Autism Awareness

Assistive Technology, the future of communication for children with autism


Autism Spectrum Disorder or ASD is defined as a developmental disorder of variable severity that is characterized by difficulties in social interaction and communication and by restricted or repetitive patterns of thought and behaviour. It affects 1 in 68 people worldwide, which suggests that there are over 18 million people with autism in India. While western countries provide fully sponsored programs, subsidies in therapy, free school and other benefits for people with autism, India still has a long way to go. In Goa, the responsibility to train and support people with autism is on Government services like the Pediatric Neurorehabilitation Centre, Goa Medical College and the District Early Intervention Centres in the North and South Goa District hospitals, as well as NGOs like Sethu.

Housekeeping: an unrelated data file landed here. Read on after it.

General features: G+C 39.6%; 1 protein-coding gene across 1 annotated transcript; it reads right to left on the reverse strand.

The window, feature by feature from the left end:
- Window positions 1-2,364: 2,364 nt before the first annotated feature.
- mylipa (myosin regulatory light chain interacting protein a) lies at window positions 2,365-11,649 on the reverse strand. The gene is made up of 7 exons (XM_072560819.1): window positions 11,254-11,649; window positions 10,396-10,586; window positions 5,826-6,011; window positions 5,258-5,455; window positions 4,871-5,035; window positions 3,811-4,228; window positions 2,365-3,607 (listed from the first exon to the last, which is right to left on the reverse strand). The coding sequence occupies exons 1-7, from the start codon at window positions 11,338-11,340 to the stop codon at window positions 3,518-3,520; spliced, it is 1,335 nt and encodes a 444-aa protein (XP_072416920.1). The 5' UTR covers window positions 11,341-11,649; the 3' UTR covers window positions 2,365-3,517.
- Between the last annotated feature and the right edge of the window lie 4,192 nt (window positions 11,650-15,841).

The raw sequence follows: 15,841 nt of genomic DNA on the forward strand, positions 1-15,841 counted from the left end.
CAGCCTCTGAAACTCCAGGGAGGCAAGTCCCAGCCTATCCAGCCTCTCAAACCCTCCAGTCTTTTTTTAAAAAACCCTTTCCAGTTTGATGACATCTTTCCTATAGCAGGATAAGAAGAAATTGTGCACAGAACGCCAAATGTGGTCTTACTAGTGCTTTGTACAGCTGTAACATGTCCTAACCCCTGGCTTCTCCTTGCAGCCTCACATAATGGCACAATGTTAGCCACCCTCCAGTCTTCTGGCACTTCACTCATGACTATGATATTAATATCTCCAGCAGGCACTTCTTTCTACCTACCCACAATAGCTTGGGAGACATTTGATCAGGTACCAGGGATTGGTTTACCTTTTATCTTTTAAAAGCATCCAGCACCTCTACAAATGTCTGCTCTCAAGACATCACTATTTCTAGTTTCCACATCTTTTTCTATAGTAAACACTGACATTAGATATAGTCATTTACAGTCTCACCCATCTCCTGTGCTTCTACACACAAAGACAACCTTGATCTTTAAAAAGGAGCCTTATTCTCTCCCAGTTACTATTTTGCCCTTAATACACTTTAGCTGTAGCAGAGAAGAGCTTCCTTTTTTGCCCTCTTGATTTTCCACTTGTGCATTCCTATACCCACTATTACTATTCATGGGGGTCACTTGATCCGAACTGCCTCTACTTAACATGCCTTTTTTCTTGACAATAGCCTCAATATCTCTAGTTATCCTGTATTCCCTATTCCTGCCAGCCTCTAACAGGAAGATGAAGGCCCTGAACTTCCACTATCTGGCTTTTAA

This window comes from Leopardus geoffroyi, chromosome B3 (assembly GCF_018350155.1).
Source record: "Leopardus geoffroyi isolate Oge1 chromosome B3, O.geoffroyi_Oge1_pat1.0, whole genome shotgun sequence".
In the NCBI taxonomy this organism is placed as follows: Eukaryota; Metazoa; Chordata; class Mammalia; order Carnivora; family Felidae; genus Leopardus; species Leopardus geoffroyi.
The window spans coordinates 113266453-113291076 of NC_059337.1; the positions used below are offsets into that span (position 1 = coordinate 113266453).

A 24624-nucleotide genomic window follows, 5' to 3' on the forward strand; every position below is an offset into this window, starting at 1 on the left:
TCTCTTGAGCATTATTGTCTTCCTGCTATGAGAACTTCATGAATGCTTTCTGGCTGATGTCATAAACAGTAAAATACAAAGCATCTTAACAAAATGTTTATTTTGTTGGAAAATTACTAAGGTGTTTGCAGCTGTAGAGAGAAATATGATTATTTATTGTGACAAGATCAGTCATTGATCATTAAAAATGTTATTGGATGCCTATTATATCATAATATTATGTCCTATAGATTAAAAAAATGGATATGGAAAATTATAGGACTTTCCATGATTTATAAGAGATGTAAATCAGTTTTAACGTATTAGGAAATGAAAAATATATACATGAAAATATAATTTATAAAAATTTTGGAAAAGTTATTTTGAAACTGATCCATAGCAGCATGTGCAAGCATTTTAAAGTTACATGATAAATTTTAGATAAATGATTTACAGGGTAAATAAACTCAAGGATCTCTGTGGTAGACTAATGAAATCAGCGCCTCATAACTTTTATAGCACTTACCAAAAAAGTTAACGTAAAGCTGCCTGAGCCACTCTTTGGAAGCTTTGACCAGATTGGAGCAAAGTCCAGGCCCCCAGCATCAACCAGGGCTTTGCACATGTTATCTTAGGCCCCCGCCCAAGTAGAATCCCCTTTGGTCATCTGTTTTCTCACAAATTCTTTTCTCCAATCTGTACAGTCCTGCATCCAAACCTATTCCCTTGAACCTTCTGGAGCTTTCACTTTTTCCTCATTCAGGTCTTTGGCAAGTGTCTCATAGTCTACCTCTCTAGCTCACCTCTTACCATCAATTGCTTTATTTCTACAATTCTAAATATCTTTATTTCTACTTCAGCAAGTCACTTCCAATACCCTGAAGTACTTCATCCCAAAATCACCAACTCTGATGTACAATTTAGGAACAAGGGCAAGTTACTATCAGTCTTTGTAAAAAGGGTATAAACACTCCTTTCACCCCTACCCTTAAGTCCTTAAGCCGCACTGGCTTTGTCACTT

Today on the occasion of World Autism Awareness Day, we spoke to Andre Velho, Head of Autism Intervention Services at Sethu, Goa, about the state of autism care in Goa, and the use of Assistive Technologies in improving communication among those with ASD.

How has acceptance of autism changed over the past few years?

Yes, thanks to growing awareness and therefore a change in perceptions about people with autism, efforts are being made to include and integrate them into mainstream school, employment and vocational activities. Autism is now officially recognized as a disability India and the Indian government has stepped up its efforts to support people with autism through legislation and grants. However, we have a long way to go. Parents face struggles every day. They have to think twice before going to the shop, taking the bus or attending a function because of how people will react if their child behaves unusually. Our reactions can cause parents to feel very embarrassed and this often makes them isolated. Only when society accepts people with autism as they are, their families will feel more confident in including them in community life.

With the growing number of autism cases in Goa, do you feel that we’re doing everything we can as a community to support people with autism?